Things You DON’T Say to Someone Who Had a Miscarriage
When someone you love loses a baby, you might also feel helpless and uncertain about what to say and how to approach them. Sometimes, you will not have the right words to say – no matter how good your intentions are. If you have never experienced the same loss for yourself, there is no way for you to know what that person needs at such a terrible time. Here are some of the things you should NEVER do or say to someone who just lost a baby.
“At least you miscarried early in your pregnancy.”
It does not matter how early or late you had a miscarriage – the point is the baby’s life is no longer, and that alone is heartbreaking if not totally depressing.
“Things happen for a reason.”
This is something some people say when they don’t have anything else to say, but this does not, in any way, help the affected person – in this case, a woman who had a miscarriage. That elusive ‘reason’ is what we all try to discover, and we do not need to be reminded of the ambiguity of it all.
“You’ll forget about it over time.”
Who would want to forget her own child? Women and their partners never forget a miscarriage. Time does help in healing wounds, but it doesn’t make us forget them. Miscarriages, once we experience it, will always be a part of our lives.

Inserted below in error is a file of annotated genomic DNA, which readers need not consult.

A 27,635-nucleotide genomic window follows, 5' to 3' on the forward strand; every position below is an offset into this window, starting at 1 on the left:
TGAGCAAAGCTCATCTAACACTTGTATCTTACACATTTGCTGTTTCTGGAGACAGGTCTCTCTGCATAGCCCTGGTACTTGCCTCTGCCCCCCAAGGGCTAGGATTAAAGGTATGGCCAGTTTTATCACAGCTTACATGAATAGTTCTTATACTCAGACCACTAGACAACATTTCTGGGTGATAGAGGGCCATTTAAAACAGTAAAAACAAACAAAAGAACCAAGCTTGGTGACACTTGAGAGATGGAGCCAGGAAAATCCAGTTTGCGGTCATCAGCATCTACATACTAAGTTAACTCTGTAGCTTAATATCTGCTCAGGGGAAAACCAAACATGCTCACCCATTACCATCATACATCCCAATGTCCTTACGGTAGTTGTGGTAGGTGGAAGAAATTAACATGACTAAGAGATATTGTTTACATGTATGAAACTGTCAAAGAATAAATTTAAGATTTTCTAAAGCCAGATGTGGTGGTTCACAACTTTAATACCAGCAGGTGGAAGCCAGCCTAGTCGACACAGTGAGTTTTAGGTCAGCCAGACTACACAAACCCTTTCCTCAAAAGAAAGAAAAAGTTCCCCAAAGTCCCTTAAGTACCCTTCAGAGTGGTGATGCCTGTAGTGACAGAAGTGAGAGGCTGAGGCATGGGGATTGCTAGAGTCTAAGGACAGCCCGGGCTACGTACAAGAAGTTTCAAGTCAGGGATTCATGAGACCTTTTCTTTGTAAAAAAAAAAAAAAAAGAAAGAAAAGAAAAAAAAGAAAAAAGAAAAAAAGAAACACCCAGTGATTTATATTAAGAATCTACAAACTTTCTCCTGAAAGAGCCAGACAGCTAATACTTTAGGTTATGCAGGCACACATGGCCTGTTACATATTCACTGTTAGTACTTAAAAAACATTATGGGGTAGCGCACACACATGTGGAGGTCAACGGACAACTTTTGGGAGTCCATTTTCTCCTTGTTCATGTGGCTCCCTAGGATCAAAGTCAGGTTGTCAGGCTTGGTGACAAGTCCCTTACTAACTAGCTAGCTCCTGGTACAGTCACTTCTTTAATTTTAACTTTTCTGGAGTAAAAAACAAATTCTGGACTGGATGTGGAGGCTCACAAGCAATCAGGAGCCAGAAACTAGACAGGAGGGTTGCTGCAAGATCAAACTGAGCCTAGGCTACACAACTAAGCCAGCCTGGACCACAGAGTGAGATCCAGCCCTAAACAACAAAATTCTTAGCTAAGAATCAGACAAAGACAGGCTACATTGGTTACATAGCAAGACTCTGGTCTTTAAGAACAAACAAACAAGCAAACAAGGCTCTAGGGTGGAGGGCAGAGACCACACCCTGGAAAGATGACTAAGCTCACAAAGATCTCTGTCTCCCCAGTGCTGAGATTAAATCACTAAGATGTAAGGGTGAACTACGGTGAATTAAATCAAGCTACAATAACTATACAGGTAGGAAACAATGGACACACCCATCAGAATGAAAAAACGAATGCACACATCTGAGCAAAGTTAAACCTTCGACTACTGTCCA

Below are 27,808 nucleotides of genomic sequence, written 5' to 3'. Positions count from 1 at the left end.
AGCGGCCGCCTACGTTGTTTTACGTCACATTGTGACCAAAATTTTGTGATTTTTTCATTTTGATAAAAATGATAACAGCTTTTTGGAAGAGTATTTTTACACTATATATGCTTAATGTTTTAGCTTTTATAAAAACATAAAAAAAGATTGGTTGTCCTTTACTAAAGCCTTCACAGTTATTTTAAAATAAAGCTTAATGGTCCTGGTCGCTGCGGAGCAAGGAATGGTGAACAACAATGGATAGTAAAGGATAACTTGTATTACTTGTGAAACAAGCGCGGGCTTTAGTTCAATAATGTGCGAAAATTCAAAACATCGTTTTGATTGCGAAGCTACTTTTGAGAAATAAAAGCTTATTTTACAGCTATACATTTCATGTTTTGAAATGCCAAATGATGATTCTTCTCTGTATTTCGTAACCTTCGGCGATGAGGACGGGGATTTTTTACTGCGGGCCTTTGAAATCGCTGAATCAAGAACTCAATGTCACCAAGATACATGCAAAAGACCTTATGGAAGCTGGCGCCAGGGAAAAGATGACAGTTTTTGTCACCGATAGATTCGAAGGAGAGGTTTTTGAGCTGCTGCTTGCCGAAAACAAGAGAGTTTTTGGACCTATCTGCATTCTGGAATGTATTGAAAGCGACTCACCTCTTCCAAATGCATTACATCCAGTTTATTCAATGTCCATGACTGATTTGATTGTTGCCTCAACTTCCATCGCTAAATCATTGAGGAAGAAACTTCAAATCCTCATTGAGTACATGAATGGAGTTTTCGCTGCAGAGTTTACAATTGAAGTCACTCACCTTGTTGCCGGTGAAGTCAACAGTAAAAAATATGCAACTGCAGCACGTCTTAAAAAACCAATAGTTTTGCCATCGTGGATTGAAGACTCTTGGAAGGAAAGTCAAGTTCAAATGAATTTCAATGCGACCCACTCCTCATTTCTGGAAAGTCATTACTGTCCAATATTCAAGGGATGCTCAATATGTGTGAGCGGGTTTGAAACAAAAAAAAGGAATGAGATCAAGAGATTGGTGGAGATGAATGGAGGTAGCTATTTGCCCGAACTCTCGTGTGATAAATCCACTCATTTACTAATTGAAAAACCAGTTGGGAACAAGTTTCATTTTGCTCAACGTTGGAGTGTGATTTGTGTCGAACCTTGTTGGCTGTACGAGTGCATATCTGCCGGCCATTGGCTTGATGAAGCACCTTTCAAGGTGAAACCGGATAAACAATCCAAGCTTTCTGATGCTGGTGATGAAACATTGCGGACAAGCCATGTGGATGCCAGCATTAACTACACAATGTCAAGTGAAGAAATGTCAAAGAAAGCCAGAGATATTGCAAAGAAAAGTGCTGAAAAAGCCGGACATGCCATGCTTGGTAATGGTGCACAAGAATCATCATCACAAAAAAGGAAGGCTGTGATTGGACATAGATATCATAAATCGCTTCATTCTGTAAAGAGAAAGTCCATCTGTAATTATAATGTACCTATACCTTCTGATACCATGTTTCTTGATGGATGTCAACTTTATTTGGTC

“Don’t worry; I’m sure you’ll get pregnant again in no time.”
What if the woman doesn’t get pregnant again? False assurances do not help a person in coping with a crucial situation. Besides, not every woman can get pregnant easily. You may not know that the person you will be telling this to has just 1% chance of getting pregnant again.
“Maybe you ate or drank something you shouldn’t have.”
This statement does not help either. To the person who just had a miscarriage, she doesn’t need ‘solutions’ now, or other people implying that she failed in having healthy habits and that led to her miscarriage. There’s no point in pinpointing what a woman did or did not do – it will not comfort her in any way.
“I’ve been there.”
This is a phrase that you should not tell anyone who is going through a difficult situation – even if you HAVE been there. You might have had a miscarriage, too, but your life is different from others’. You can never know how that situation can affect her.
Even if you mean well, your statements might only bring more bad than good. You have to be sensitive enough to know when what you are saying is being appreciated by the person, or being taken as something offensive. Sometimes, just listening to them is enough comfort for them.